Your book is wrong, it's:
Code:
`int main ( void )`
>do I just place my variables where you have the asterisk?
The asterisks are telling you that the variables will be pointers. In function prototypes you can omit the variable names, but they must be there in the definition, as shown by:
Code:
```int comp(void *a,void *b){
return *(int *)a%2 - *(int *)b%2;
}```

8. sounds like you haven't learned about function yet, so here goes a basic explanation:
in small programs all the code may go in main, but when your program grows, you may find yourself repeating pieces of code over and over, and the idea of functions comes in, a function is a piece of code you define once, and then you may call it whenever you like in you code, example:
Code:
```int add(int x, int y) {
return x + y;
}

void main() {
int apples = 3, oranges = 7;
int count = add(apples, oranges);
cout << cout; // output is 10
}```
when you call "add(apples, oranges);" code in add function executes, giving x the value of apples, and y the value of oranges, then add returns x+y which is assigned to cout.
qsort is a function, give an array to sort, and a sort function, it sorts the array, may sound a bit advance for now, more info:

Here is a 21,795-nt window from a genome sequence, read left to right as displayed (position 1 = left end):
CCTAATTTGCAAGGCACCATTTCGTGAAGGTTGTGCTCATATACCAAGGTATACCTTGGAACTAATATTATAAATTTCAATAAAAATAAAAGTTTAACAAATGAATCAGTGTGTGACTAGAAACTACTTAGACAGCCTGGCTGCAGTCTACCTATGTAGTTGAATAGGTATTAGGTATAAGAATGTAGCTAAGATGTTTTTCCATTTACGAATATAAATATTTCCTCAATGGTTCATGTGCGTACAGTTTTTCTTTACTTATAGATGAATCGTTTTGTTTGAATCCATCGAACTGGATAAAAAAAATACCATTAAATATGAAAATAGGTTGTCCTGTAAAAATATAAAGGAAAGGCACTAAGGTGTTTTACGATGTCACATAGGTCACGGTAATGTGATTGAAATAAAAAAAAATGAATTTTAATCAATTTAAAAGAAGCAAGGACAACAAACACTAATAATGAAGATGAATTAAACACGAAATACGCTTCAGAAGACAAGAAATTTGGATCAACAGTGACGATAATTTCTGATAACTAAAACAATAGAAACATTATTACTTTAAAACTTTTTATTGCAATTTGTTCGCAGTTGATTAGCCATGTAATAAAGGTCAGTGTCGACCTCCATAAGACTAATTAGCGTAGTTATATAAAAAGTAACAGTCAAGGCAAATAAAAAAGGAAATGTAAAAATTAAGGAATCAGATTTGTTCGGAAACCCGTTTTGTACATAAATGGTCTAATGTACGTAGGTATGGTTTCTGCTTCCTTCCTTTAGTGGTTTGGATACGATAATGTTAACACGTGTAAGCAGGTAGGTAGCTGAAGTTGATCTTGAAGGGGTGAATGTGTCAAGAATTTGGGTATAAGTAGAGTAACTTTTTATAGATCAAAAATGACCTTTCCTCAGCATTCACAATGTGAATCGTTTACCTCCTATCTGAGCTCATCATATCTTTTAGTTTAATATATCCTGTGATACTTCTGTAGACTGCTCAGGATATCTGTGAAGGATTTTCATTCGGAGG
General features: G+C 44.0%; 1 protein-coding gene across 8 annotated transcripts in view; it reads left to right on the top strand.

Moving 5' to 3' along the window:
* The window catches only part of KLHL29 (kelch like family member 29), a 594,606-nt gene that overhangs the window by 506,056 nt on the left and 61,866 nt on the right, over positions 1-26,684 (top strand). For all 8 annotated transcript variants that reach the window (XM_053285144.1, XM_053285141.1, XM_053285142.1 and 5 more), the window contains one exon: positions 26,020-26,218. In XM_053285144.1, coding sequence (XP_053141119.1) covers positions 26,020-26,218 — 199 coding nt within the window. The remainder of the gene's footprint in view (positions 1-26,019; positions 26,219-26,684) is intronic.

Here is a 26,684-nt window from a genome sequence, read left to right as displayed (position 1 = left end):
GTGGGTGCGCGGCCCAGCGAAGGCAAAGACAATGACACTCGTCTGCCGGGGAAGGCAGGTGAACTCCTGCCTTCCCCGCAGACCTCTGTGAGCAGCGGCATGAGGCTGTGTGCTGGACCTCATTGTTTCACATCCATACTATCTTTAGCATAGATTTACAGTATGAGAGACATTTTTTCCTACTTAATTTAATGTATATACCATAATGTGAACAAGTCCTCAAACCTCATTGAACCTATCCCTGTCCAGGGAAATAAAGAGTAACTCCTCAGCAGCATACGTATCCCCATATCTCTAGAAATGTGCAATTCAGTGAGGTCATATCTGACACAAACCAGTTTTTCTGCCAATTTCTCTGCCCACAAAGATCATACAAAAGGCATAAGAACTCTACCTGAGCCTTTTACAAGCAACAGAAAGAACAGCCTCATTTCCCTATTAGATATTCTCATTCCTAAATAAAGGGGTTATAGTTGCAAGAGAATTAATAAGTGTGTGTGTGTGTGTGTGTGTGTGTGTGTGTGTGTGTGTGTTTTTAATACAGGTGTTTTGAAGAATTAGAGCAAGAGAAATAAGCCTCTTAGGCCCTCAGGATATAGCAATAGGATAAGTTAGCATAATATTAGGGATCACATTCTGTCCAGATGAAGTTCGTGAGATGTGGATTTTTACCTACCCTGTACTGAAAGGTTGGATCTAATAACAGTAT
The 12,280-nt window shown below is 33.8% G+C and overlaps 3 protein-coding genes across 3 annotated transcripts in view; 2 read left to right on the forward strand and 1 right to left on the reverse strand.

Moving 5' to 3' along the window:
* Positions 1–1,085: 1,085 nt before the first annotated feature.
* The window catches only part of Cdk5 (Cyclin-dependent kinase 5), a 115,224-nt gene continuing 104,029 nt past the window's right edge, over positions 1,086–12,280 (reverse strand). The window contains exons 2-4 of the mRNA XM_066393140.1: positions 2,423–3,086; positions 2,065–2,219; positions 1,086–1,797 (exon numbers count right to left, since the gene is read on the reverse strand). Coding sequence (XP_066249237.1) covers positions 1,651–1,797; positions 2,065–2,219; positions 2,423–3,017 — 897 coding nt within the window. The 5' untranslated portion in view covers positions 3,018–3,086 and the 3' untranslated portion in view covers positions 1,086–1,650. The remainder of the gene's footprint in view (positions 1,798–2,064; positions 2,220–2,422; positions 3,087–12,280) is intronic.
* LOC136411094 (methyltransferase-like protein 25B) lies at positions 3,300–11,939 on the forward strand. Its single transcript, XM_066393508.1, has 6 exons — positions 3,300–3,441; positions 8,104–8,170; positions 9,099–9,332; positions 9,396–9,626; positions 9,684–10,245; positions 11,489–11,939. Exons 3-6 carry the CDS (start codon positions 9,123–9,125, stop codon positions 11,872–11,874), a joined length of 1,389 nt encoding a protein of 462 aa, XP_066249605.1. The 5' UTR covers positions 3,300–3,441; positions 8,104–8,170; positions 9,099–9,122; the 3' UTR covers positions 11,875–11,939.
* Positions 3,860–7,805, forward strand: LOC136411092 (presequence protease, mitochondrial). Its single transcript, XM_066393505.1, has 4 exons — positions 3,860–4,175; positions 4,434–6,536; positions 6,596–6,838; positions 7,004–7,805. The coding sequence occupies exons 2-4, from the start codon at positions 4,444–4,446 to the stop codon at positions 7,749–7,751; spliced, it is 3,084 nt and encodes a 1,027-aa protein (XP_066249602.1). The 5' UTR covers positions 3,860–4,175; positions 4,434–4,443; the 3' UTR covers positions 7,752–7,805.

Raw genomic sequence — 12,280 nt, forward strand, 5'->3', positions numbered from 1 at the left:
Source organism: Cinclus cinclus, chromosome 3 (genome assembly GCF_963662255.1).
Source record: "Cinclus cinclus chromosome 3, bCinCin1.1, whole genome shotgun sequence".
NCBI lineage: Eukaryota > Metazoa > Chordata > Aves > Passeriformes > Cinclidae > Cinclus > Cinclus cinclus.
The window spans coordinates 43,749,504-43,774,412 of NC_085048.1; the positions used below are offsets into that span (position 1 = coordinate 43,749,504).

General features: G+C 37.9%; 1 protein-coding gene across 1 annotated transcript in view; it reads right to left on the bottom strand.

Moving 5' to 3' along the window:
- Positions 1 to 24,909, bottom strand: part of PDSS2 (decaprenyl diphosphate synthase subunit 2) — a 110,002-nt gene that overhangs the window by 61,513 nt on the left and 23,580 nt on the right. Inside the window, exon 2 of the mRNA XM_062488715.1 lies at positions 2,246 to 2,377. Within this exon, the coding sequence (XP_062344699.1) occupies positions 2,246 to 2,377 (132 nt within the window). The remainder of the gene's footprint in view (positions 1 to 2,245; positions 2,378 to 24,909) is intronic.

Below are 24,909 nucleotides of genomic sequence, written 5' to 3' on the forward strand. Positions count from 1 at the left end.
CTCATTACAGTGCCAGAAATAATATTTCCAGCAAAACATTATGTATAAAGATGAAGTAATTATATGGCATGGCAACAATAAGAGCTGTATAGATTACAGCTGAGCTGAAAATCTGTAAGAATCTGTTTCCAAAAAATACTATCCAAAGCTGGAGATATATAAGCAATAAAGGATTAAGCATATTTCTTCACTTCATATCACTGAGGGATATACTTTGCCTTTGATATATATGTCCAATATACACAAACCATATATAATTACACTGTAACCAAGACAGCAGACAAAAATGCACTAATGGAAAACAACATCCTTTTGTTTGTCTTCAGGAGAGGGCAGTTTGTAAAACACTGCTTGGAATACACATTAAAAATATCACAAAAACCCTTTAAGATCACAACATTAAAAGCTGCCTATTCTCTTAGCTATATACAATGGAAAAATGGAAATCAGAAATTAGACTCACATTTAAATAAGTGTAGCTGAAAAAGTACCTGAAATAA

http://cppreference.com/stdother_details.html#qsort

9. Code:
```int comp(void *a,void *b){
return *(int *)a%2 - *(int *)b%2;
}```
This does not return the correct value when there is integer overflow. The prototype of a function used with qsort should have const pointers.
Code:
`int comp(const void *a, const void *b);`

10. Thanks for the link, it helped explain the qsort function.

I am still a little confused about the pointers though. When I typed in the code, it said that I had a redeclaration of 'comp' previously declared at (my program.c).

What does that mean?

Also, when I execute it, it does not let me enter ten integers. It just says return value -1 and press any key to continue.

It could be because the redeclaration error won't let it compile properly though. I am not sure.

11. Dave is correct about const void * - that is the prototype in stdlib.h

12. What kind of function is comp? It says something about a redeclaration of comp as int at line 5 as an error??

Code:
```#include <stdio.h>
#include <stdlib.h>
#define DIM 10

int comp(void *, void *);
int main(int argc, char *argv[]){

int iInput[DIM];
int iCntr=0;

for (iCntr = 0; iCntr < DIM; iCntr++) {
printf("%d > ", iCntr);
fscanf(stdin, "%d", &iInput[iCntr]);
}
qsort(iInput,DIM,sizeof(int),comp);
for (iCntr = 0; iCntr < DIM; iCntr++) {
printf("%d \n", iInput[iCntr]);
}
return 0;
}
int comp(const void *a,const void *b) {
return *(int *)a%2 - *(int *)b%2;
}```
(I also haven't learned about pointers, again, apologies for my slowness)

13. > What kind of function is comp? It says something about a redeclaration of comp as int at line 5 as an error??
just change the prototype at line 5 to :
int comp(const void *a,const void *b);

14. Geez, now I feel stupid

Thank you very much for your help.

15. Is it possible to add something to this program to make it so the latter half, the odd numbers, are also in the same order they began in at the end of the array?

Ex:

before: 1428754744
after: 4284441757

Thanks